The Central Pacific Hurricane Center in Honolulu, Hawaii and the National Hurricane Center in Miami, Florida are tracking three disturbances in the Pacific: Eric, Flossie, and Gil. None are expected to bring direct impacts to Hawaii in the coming days.
In the latest update from the Central Pacific Hurricane Center, the center of Tropical Storm Erick was located near latitude 17.3 North, longitude 163.9 West. Erick is currently moving westward near 13 mph. According to the Central Pacific Hurricane Center, this motion will become west-northwestward later today then continue in that direction through Sunday and early Monday. Maximum sustained winds are near 40 mph with higher gusts while the estimated minimum central pressure is 1005mb or 29.68 inches. Erick is expected to weaken to a tropical depression later today or tonight, then become a post-tropical cyclone on Sunday.
On this track, Erick will remain away from Hawaii. Yesterday, it passed well south and southwest of Hawaii’s Big Island. While the core of strong winds never made it to Hawaii, some outer bands of heavy rain did. There were reports of flooding and rockslides on Hawaii Island, with rainfall amounts generally topping-out in the 3-6″ range.
Erick and an approaching area of low pressure will help protect Hawaii from the next storm nearing the area: Flossie.
Now, Flossie is located roughly 695 miles east of Hilo, Hawaii. Maximum sustained winds are near 50 mph with higher gusts. The Central Pacific Hurricane Center is forecasting the system to weaken during the next 48 hours, becoming a tropical depression by sometime tomorrow as it continues to dissolve. Today, tropical-storm-force winds extend outward up to 105 miles from the center while the estimated minimum central pressure is 1003 mb (29.62 inches).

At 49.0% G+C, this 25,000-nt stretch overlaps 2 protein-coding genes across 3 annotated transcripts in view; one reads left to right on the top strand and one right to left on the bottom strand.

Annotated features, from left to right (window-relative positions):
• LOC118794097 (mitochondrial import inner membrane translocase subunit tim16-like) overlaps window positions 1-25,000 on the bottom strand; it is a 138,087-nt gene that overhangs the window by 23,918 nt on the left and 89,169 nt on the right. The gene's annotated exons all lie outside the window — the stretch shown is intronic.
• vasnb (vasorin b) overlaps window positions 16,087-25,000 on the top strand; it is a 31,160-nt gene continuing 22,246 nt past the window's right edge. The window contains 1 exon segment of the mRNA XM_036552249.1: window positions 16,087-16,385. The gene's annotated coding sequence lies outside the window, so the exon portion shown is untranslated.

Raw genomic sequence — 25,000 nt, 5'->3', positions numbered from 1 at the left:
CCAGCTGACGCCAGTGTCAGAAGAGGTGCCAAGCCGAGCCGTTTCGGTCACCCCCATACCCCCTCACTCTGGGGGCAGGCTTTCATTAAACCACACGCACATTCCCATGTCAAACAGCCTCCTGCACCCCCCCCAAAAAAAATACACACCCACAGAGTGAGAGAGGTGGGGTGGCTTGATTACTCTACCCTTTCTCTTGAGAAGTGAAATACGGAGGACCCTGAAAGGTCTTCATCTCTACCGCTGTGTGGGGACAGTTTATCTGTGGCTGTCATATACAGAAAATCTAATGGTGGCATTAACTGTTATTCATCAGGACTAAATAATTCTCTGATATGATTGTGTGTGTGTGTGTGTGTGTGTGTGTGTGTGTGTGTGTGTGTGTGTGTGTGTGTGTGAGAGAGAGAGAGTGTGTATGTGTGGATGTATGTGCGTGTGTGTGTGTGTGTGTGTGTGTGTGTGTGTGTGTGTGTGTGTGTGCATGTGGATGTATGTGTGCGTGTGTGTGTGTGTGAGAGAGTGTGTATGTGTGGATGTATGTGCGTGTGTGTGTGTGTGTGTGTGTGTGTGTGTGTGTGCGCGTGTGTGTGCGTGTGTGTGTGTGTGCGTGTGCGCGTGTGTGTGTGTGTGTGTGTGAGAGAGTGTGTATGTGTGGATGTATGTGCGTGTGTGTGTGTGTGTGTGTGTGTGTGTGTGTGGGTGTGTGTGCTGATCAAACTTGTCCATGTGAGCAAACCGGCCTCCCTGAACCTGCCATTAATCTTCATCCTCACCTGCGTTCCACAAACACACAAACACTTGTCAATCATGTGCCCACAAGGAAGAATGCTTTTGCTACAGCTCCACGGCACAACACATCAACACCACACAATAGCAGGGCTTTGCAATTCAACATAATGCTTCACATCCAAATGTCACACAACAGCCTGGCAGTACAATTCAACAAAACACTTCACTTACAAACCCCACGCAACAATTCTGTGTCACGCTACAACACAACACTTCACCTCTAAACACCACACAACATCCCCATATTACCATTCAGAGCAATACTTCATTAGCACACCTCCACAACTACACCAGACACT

As Erick and an approaching area of low pressure swings in from the west, it will help lift Flossie and its remnants to the north of Hawaii. As such, tropical storm force conditions or worse are not expected at all anywhere in Hawaii. With the system forecasted to weaken and its overall associated area of moisture becomes entangled with Erick’s remnants and the trough of low pressure to the north, not much rain is expected in Hawaii either. While some moisture will make its way to Hawaii as Flossie moves north and west well away from Hawaii, rain should be consistent with moisture-rich trades moreso than a tropical cyclone. It is likely Flossie’s outer fringes will dump even less rain on Hawaii than Erick did.
While rain and wind aren’t an issue for Erick or Flossie in Hawaii, rough surf is. Lingering swells from Erick and new swells generated by Flossie will continue to affect portions of the main Hawaiian Islands over the next couple of days, potentially producing dangerous surf conditions, mainly along east and southeast facing shores.
While Erick fades away and Flossie fizzles, it looks like a new tropical system will dissolve before it has a chance to become much. The National Hurricane Center began issuing advisories for Tropical Storm Gil today. In their latest update, Gil was located near latitude 15.0 North, longitude 122.4 West. Gil is moving toward the west-northwest near 12 mph . A general westward motion at about the same forward speed is forecast for the next couple of days. Now, maximum sustained winds in Gil’s tiny core are estimated to be around 40 mph. The National Hurricane Center expects Gil to enter an area hostile for development in the coming days; as such, they officially forecast the system to completely dissipate by Tuesday over the open waters of the Pacific, far from Hawaii and far from Mexico.
Elsewhere in the Pacific and the Atlantic, no tropical cyclone formation is expected over the next 5 days.